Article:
LONDON (AFP) - The leader of the local authority covering Windsor Castle has called for police action against "aggressive begging" ahead of Prince Harry's wedding there in May, it emerged on Wednesday (Jan 3).
Simon Dudley, the leader of the Royal Borough of Windsor and Maidenhead, wrote to the local police chief to warn that the beggars' possessions, sometimes left unattended on the streets, presented a security risk.
Harry is due to marry American actress Meghan Markle on May 19 at St George's Chapel in Windsor Castle, one of the residences of his grandmother Queen Elizabeth II.
"I write to set out my concerns regarding the policing response to anti-social behaviour, including aggressive begging and intimidation in Windsor," Dudley said in a letter published on the local authority's website.
He said that "bags and detritus that those begging are accumulating and leaving on our pavements, at times unattended" presented a security risk, and had raised concern among residents, businesses and visitors.
"Obviously, the level of tourist interest is set to multiply with the royal wedding in May 2018, and there are increased concerns from our residents about their safety," he wrote.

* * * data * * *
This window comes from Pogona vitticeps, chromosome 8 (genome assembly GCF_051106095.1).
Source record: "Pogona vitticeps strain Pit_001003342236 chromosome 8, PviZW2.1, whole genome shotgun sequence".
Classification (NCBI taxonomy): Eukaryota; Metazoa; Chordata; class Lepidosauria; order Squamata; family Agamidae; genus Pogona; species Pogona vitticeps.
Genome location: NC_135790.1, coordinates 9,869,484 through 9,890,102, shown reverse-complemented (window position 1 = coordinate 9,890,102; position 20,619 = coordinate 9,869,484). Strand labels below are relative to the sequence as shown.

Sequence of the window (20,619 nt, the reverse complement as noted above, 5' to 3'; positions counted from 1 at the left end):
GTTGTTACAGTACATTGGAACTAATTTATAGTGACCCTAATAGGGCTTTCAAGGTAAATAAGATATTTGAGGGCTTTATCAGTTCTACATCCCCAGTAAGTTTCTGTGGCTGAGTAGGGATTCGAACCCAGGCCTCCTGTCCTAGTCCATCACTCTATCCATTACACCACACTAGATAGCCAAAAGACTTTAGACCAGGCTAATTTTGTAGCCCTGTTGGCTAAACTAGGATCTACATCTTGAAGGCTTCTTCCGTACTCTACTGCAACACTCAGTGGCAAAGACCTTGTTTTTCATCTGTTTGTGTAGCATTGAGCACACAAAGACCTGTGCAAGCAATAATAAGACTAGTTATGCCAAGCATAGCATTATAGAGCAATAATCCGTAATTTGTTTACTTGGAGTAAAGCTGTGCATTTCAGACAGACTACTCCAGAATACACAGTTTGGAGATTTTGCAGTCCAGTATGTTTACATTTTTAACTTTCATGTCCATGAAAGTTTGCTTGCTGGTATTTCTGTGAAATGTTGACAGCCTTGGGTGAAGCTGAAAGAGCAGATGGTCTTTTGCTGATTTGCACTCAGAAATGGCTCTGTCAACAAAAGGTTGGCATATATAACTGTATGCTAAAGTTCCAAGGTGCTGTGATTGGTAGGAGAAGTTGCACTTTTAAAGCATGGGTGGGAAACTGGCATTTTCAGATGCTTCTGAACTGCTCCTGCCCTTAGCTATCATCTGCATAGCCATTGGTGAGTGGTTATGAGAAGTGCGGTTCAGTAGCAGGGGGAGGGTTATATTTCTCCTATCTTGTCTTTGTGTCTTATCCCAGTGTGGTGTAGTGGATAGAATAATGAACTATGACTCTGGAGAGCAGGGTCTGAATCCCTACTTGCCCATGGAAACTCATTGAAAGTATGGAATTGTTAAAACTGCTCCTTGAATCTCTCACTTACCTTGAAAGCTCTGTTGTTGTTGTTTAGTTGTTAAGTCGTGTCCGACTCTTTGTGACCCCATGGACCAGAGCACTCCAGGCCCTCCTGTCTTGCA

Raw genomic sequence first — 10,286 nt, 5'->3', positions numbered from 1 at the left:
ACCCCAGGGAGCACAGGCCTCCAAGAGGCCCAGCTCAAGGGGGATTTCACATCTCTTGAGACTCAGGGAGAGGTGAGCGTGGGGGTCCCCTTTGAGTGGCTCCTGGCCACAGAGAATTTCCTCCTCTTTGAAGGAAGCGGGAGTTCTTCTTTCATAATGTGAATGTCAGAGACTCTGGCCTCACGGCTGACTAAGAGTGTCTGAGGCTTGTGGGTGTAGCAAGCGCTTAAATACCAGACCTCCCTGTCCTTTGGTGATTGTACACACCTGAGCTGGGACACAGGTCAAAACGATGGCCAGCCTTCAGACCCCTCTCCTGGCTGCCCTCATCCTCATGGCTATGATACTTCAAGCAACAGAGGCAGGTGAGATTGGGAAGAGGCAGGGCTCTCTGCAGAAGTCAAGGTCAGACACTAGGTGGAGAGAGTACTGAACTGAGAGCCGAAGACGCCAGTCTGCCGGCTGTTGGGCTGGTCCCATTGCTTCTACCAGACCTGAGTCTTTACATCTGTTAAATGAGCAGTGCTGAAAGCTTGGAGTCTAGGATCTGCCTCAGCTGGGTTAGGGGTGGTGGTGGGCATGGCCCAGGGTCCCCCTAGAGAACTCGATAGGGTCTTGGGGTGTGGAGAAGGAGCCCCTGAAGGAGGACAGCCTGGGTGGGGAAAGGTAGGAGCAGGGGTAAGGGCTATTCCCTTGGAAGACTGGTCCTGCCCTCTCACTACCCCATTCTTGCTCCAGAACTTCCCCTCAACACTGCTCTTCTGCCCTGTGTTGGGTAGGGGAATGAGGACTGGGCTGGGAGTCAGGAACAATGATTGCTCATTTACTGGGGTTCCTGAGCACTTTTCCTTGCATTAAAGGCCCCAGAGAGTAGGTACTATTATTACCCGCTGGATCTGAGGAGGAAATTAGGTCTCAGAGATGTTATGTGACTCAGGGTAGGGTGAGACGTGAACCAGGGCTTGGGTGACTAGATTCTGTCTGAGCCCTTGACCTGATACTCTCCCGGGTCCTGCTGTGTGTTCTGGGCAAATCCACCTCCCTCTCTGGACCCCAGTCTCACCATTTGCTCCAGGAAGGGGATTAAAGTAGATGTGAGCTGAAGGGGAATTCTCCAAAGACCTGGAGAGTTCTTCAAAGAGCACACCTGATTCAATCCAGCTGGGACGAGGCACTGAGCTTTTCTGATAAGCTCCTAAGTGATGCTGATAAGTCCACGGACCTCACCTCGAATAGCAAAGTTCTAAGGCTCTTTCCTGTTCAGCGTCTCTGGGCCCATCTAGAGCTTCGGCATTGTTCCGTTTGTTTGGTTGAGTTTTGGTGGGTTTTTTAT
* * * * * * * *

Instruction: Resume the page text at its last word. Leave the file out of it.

Dudley said that council powers to address the issue would "take considerable time, extending well beyond the royal wedding", and urged the police to act instead.
"I request that you give immediate attention to the issues facing Windsor, and ensure all necessary financial and human resources necessary to protect our local residents, businesses and visitors," he wrote.
Dudley said the council had "invested heavily" in support services for vulnerable people, including those who are homeless, citing several measures including an emergency shelter open every night of the year.
But he said that an outreach programme sparked by recent cold winter weather had revealed that many of those begging "are not in fact homeless, and if they are homeless they are choosing to reject all support services to beg on the streets of Windsor".
"This is creating a concerning and hostile atmosphere for our residents and the seven million tourists who come to Windsor each year," he continued.
The letter was dated January 2 and addressed to Anthony Stansfeld, the police and crime commissioner for Thames Valley Police.
Harry, 33, announced his engagement to the 36-year-old Markle in November.